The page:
How helping the working poor can deliver economic recovery

By Guest Contributor
December 12, 2012

By Stephen Evans.  The opinions expressed are his own.

Following the Autumn Statement last week, pressure remains on Chancellor George Osborne to tackle the continuing fall in living standards and the growing divide between the UK’s highest and lowest earners.

While battles rage about the nature of the Government’s welfare reforms, it was refreshing to see a growing number of commentators acknowledge that it is not just those out of work that are struggling to get by. Indeed those in work will feel the greatest impact from the Government’s upcoming benefits cap, as tax credits, maternity pay and other in-work benefits are affected.

There are millions of hard-working people and families struggling to make ends meet as prices rise faster than their earnings. In fact, it is now estimated that living standards for low to middle income families in 2020 will be back to the levels of 2000 – meaning no progress in 20 years.

The living standards crunch, coupled with low economic growth, are both long-term  challenges the Government must address as we manage the aftermath of the financial crisis. These are two sides of the same coin: only by helping the economy to grow can we boost living standards and social mobility. Yet the challenge is how to do this in the context of long-term austerity in public spending.

I will join the Shadow Home Secretary and Shadow Minister for Women and Equalities, Yvette Cooper, and a round table of policy makers in the House of Commons to argue that by investing in support to help people on low to middle incomes boost their earnings, the UK can take the first step toward building a strong economy for the future that both creates and shares growth.

So how can helping people get on, rather than just getting by, help the whole of the economy?

The wage gap between top and bottom earners has been growing for 30 years, while those on low to middle incomes have benefited less and less from economic growth. The cause has been global economic changes, such as growth in emerging economies and technological change replacing intermediate jobs and ‘hollowing out’ the labour market, and a decline in union membership giving workers have less bargaining power.

The result has been a polarisation of the labour market, with job growth concentrated at the top and bottom ends. This leaves little room for people to progress.  Because the rungs of the career ladder have moved further apart, there are more households in in-work poverty than are poor due to unemployment. This shift has fractured an implicit social contract in place in the UK since 1945. People’s attitudes to welfare have hardened. Yet surely a bigger challenge than tackling a supposed ‘something for nothing’ culture is tackling the ‘nothing for something’ deal many people on low and middle incomes face – they pay into the system, but don’t get anything from it.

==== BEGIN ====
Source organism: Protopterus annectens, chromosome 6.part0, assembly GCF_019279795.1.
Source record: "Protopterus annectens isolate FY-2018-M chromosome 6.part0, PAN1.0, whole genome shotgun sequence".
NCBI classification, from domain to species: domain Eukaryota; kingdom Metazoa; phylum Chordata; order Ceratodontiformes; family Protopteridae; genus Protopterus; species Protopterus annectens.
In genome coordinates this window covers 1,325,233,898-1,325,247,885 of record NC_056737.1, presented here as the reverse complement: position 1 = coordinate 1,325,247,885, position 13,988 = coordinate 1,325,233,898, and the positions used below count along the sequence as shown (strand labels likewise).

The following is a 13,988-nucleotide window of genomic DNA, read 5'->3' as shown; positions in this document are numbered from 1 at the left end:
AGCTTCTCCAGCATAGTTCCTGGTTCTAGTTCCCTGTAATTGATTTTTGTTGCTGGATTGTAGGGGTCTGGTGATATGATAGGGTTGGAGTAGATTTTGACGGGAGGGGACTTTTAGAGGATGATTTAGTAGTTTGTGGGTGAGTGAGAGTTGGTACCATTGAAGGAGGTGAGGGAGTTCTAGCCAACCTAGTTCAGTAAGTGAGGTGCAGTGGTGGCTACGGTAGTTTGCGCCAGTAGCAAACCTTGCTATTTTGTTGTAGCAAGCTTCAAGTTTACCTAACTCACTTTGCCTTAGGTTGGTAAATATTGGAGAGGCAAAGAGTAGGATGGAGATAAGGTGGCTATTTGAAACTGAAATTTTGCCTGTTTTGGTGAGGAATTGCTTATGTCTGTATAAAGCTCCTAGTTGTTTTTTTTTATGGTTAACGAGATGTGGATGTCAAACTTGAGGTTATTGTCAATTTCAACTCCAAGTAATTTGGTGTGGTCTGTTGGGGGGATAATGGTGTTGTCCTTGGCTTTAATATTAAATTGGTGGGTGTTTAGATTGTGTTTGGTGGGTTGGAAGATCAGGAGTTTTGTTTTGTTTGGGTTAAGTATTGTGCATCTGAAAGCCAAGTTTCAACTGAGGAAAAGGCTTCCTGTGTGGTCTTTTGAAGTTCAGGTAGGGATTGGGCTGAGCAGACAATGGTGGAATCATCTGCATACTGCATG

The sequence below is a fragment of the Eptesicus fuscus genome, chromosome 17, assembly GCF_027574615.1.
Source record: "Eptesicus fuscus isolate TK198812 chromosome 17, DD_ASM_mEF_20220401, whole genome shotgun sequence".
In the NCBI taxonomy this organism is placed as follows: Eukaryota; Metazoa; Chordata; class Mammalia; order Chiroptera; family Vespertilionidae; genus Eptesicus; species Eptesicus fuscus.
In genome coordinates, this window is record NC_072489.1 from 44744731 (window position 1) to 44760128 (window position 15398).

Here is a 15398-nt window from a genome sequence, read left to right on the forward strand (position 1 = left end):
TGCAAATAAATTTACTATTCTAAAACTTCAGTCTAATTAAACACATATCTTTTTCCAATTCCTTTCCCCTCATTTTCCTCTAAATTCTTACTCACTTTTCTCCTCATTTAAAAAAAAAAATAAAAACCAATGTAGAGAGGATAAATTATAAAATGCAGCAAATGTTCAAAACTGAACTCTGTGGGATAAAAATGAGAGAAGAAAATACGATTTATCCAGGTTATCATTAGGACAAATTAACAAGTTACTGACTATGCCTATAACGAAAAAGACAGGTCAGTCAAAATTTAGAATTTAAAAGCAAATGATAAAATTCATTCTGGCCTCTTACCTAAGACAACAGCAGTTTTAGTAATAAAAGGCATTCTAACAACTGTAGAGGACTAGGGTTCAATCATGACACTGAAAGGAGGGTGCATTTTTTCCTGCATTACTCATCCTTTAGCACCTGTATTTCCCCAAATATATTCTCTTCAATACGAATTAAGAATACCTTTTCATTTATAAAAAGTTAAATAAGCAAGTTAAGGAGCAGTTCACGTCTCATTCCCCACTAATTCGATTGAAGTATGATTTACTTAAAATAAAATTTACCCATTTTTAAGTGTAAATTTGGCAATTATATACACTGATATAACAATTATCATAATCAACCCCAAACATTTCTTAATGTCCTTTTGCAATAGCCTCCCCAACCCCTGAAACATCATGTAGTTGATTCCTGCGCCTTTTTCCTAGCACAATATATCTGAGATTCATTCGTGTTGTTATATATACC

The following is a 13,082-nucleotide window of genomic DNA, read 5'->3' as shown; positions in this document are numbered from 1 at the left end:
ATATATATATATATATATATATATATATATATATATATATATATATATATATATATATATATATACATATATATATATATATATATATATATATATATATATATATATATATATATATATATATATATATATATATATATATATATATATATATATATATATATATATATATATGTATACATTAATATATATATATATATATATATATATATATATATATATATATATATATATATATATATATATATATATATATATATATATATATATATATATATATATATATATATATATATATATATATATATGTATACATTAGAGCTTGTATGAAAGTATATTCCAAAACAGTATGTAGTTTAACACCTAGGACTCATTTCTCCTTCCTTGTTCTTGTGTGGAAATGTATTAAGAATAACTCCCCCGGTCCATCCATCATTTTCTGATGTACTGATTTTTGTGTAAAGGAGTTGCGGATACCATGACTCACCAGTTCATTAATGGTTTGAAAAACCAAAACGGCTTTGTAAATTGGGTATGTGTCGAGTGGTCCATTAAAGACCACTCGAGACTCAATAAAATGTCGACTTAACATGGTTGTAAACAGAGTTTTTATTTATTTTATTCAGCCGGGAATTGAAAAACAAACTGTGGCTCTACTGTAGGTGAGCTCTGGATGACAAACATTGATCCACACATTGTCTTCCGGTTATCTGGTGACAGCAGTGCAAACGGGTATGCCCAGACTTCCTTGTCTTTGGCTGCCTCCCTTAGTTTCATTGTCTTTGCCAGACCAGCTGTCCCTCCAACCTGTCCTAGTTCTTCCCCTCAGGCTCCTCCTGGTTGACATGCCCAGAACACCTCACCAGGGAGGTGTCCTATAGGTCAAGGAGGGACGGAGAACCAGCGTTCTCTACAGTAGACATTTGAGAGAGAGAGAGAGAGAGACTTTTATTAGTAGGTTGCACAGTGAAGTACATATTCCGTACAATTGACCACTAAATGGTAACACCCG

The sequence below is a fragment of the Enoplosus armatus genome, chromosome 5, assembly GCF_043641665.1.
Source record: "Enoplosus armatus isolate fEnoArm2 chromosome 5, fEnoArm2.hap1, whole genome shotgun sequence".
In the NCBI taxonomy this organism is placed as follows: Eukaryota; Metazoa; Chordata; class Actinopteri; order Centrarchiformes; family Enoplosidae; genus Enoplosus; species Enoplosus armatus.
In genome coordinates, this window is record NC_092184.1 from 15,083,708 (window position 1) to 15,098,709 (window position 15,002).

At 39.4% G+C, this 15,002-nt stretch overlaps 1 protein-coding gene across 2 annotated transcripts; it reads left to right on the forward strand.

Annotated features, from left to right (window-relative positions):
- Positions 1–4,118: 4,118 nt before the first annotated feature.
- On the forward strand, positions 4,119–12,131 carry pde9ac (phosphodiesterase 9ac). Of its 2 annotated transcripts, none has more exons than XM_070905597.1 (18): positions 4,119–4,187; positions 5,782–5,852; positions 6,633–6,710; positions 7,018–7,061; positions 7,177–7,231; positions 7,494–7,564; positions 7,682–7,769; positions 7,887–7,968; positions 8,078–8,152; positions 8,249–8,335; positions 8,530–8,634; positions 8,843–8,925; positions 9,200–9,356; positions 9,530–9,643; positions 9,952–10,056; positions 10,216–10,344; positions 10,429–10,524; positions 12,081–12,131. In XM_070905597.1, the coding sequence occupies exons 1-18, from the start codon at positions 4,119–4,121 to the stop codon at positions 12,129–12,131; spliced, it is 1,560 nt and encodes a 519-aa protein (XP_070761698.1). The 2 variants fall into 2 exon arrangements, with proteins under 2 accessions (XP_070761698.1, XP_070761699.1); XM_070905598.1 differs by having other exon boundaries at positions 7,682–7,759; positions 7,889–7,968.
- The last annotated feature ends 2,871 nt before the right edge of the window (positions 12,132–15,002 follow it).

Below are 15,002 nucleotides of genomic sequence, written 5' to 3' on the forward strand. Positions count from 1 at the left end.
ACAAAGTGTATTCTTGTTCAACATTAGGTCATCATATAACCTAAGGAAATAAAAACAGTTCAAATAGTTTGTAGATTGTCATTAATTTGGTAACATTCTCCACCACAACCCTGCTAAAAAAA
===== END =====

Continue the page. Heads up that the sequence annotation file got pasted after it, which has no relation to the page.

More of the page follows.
So far, so depressing. But the good news is that none of this is inevitable and even in straightened times there are choices we can make that lead us to different outcomes.
So how can we turn this situation around? My research makes the case for Government to place full employment and living standards at the heart of economic policy. In practice this means that welfare to work programmes should not only help people find and keep a job, but also help the lowest earners to progress into more secure, or higher-paid jobs.

A new ‘Getting On’ service could give 500,000 low-paid workers the skills and support they need to progress in work. Both of these ideas can be paid for through savings in benefit bills as people earn more money and skills funding.

Finally, by consolidating a number of disparate existing funding streams into a single Growth and Opportunity Fund could give Local Authorities power to trial ways of boosting productivity and progression in their respective regions.

It is more than a generation since living standards were so high on the political agenda. In that time, inequality has grown dramatically and social mobility has fallen. This and ongoing economic weakness make this a tough challenge to meet. But redressing the income gap is essential to preparing the UK for a competitive economic future and ensuring everyone benefits from our shared prosperity. The alternative path would lead to a 20 year freeze in living standards. There are clear choices we can make now to build a brighter future.

Stephen Evans, a former Senior Policy Advisor for HM Treasury, is Director of Employment & Skills at Working Links.

Image — Britain’s Chancellor of the Exchequer, George Osborne (L), leaves the Treasury with the Chief Secretary to the Treasury Danny Alexander in central London November 29, 2011. REUTERS/Dan Kitwood/Pool

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